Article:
continuing interest in military matters. now, in 1917 the united states goes to war. fdr goes to see what your willson and tells him he wants to resign his post and he wants to be in uniform. wilson said know you're doing an important job where you are. when the united states is deeply involved in world war i, she's determined to get to the western front and against the resistance of his boss, the navy secretary daniels manages and their key to that office in a vaguely military uniform of his own devising. he wears pants tucked into he was a french army helmet and a gas mask. in september of 1939 ranks summer and then came portugal and bulgaria. he's the commander-in-chief of the army that trans with trucks marked tank and whose soldiers trained with hand grenades substituted by eggs. by the time the war has been underway for a number of months, clinton is pretty much with its back to the wall to countries and the netherlands and as most france, denmark, norway have been conquered by the germans and the invasion of britain seems imminent he's determined to try to do something to help the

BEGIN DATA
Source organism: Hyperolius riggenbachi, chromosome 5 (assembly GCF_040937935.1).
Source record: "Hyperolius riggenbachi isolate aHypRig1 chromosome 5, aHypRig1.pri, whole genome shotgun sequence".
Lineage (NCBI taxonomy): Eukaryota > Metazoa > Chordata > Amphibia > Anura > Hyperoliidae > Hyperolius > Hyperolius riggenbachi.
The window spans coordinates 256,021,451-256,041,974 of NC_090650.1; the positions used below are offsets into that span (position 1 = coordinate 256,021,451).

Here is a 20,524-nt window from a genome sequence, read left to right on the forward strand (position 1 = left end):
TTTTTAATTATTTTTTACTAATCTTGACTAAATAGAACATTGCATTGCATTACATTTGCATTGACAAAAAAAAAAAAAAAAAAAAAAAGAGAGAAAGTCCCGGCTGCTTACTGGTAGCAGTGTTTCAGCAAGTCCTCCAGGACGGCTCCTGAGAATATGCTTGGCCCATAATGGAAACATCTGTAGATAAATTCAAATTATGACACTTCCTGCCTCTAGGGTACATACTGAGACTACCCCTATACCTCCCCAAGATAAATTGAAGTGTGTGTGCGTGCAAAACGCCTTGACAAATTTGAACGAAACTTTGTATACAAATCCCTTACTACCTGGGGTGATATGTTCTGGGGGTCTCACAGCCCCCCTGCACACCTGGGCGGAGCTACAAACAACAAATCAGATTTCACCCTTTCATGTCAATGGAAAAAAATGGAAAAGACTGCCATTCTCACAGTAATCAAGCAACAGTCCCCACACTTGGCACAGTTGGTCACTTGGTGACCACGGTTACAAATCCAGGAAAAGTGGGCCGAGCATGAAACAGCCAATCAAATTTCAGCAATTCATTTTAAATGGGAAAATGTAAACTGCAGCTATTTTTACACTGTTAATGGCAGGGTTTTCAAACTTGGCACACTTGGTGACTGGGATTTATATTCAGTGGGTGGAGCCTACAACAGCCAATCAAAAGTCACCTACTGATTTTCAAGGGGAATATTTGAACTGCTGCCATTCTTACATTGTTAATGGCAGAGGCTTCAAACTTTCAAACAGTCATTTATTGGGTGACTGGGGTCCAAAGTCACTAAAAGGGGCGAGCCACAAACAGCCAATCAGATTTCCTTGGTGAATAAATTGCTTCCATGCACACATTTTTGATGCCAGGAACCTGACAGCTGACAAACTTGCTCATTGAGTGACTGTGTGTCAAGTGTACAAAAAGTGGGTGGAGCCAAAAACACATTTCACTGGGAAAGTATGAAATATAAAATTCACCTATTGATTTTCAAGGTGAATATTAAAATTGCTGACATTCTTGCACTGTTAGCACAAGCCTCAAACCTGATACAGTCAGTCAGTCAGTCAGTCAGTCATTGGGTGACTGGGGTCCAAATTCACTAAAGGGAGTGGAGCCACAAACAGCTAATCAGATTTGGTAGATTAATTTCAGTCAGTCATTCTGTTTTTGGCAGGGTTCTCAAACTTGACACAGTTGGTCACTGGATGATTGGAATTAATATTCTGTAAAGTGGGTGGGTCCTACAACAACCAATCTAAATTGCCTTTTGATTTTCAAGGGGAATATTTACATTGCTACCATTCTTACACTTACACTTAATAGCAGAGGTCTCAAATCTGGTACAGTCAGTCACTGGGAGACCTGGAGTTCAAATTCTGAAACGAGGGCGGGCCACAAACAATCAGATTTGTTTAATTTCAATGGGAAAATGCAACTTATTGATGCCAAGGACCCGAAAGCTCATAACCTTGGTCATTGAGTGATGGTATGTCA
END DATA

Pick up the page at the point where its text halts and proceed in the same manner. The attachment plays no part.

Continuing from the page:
to the way the united states was able to pursue the pacific war in the year after pearl harbor. shortly after the end of the guadalcanal campaign which was 1943, a correspondent named eugene burns wrote a very good contemporary book called "then there was one." and that title refer today the fact that at the height of the guadalcanal campaign, which was the most closely-fought air/sea/land campaign in the war, only enterprise remained afloat of our six carriers that had combat in the pacific in 1942. the only other survivor was uss saratoga which sustained heavy battle damage on two occasions and, therefore, missed almost the entirety of that year. so considering that ed stafford wrote a 200,000-word or book about the enterprise, what is it that here 50 years later warrants another one? and i think there's a couple of reasons. number one, stafford's book is superb on the aviation aspects of the various unions, the squadrons that rotated enterprise during the entire war. but he's told me in a couple of e-mails that he wished he had been able to write a longer book -- and it took him five years